urged an immediate advance into East Tennessee. General Buell delayed, and General Mitchel asked to be relieved. It was not, however, till the President determined to use him in a special service that he ordered him to report at Washington.
Mr. Lincoln proposed to send an army down the Mississippi under his command. He selected the force and wrote the order; but just at that time concluded to appoint General Halleck his military adviser. When General Halleck arrived at Washington he declined to appoint General Mitchel to this command. For two months he was unemployed, and in September, 1862, was sent, by General Halleck's order, to the then quiescent Department of the South, in South Carolina. Here he died of yellow fever on the 30th of October, 1862. His term of military service was fourteen months. During this time he found but one opportunity to act upon his own uncontrolled judgment.
Professor Mitchel was born in Union County, Kentucky, August 28, 1810. At twelve years of age, having acquired a tolerably fair knowledge of Latin and Greek and the elements of mathematics, he became a clerk in Miami, Ohio, but afterward removed to Lebanon, in the same State where he had been educated. He entered the Military Academy at West Point in June, 1825, having himself earned the money with which he was enabled to reach the school. After being graduated in 1829, he became acting Assistant Professor of Mathematics in the Academy, and served in that capacity for two years. He then removed to Cincinnati, where he practiced law till 1834, when he became Professor of Mathematics, Philosophy, and Astronomy, in Cincinnati College, a position in which he remained for ten years, or till the college-building was burned.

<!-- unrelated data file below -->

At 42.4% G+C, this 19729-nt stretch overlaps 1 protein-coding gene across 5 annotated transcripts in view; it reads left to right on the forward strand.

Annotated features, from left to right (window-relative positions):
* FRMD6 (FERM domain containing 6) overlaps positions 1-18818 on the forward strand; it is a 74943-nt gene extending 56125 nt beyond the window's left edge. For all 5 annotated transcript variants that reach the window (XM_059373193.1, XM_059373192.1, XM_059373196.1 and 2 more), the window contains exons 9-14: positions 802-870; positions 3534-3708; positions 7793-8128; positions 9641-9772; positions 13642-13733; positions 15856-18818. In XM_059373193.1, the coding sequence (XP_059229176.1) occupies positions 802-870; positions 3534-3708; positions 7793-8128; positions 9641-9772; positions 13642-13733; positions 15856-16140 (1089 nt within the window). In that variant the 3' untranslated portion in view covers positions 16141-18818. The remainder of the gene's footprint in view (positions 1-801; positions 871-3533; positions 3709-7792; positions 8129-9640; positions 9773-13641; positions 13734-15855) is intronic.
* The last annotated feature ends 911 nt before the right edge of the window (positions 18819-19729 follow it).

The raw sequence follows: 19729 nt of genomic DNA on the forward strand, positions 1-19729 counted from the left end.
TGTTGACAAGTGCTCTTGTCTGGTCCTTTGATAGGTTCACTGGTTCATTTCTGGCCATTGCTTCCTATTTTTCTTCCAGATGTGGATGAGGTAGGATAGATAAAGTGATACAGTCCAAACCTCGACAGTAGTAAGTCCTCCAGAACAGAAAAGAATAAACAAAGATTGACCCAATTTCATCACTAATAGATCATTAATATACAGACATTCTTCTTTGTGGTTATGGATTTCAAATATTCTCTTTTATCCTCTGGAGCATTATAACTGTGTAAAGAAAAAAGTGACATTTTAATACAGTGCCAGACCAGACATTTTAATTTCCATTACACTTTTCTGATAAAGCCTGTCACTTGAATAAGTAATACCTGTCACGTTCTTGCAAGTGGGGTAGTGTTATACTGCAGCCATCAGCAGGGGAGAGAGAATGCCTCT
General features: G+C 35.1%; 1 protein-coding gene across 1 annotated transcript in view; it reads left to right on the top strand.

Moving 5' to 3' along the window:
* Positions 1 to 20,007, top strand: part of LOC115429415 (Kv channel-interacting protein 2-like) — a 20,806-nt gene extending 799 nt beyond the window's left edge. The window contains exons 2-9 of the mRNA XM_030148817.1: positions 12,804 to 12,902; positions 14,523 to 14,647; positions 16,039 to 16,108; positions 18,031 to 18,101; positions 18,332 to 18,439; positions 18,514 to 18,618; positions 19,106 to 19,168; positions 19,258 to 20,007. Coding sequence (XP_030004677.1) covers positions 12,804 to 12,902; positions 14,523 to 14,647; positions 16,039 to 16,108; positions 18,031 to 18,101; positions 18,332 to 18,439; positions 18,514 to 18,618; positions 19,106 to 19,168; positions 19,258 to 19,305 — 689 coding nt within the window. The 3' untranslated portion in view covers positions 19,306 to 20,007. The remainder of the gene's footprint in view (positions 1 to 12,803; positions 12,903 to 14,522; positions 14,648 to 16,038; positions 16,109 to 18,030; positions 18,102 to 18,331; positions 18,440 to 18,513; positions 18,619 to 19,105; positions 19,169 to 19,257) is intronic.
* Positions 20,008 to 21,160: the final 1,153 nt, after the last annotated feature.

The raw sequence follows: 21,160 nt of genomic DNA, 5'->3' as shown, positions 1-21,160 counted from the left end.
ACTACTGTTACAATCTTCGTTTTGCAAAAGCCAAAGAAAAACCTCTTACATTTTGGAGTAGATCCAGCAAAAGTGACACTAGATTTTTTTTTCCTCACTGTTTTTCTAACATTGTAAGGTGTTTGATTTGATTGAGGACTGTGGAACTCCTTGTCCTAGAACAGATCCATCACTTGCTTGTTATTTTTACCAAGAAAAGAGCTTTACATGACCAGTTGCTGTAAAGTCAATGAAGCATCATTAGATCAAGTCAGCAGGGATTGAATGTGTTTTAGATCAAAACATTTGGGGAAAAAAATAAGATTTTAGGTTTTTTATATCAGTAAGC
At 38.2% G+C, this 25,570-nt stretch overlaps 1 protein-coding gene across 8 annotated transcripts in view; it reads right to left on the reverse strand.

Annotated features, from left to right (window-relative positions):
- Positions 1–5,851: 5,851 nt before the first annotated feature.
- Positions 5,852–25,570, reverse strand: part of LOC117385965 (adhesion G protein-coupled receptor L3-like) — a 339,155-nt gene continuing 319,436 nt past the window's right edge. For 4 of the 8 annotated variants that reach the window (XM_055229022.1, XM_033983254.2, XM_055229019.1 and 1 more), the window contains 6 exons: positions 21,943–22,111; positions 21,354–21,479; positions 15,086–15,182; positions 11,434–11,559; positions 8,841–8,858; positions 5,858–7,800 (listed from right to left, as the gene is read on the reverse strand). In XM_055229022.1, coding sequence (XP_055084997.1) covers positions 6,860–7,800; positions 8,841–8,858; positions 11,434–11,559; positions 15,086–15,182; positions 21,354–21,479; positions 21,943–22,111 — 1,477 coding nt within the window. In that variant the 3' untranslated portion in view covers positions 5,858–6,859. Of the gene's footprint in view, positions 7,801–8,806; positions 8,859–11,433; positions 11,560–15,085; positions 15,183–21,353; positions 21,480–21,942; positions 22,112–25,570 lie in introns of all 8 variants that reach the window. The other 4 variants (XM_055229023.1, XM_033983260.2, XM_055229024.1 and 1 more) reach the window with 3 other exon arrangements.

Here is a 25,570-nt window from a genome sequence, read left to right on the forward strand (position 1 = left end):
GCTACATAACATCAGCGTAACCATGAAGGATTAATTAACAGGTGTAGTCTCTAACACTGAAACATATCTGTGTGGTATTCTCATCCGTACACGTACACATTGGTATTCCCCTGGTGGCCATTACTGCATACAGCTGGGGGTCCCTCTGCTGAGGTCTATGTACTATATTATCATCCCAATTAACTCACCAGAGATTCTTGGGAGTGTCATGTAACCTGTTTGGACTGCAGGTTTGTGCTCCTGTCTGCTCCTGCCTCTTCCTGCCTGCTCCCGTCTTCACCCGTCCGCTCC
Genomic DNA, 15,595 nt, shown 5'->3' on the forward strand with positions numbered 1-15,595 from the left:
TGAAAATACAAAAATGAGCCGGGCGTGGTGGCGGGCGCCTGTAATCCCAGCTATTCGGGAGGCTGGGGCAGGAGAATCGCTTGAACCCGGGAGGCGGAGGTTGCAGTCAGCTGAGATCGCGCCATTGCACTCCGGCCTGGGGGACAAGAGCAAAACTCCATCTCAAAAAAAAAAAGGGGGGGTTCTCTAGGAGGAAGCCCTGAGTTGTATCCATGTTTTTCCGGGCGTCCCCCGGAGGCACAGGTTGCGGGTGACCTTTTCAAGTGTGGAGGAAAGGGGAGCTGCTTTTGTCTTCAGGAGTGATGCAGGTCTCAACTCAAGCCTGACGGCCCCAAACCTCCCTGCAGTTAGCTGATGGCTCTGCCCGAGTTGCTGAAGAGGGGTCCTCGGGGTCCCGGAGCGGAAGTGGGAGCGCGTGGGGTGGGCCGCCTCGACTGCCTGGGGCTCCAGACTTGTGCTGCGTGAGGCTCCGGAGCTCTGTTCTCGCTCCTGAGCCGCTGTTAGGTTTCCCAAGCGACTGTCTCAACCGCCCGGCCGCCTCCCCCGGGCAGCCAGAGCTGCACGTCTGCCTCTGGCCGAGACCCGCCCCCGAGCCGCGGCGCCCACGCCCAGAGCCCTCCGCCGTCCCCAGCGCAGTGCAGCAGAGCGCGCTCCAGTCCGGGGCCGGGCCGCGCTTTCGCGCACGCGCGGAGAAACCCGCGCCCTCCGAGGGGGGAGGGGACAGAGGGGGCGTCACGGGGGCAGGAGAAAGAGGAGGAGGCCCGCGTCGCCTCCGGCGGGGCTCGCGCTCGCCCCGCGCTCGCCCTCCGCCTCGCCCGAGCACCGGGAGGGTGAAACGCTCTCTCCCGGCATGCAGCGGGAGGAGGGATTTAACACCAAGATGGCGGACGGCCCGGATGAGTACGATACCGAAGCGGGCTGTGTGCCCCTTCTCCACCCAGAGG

Of the more important features of his work at the observatory, "Nature" says, in an article on "Observatories in the United States" (July 9, 1874): "At the request of Professor Bache, the telegraph company connected the observatory with their stations for determining longitude, Cincinnati being then a central point in such work. The astronomer royal, under whose instruction Mitchel had passed three months in 1842, urged, in an encouraging letter, that 'the first application of his meridional instruments should be for the exact determination of his geographical latitude and longitude, and that his observing energies should be given to the large equatorial.' With this advice, he directed his attention largely to the remeasurement of Struve's double stars south of the equator.
"Airy and Lamont had invited him to make minute observations of the satellites of Saturn, since in the latitude of Cincinnati the planet is observed at a more favorable altitude than at Pulkova, twenty degrees farther north. To these, and chiefly 'to the physical association of the double, triple, and multiple stars,' he gave his close attention. He made interesting discoveries in the course of this re-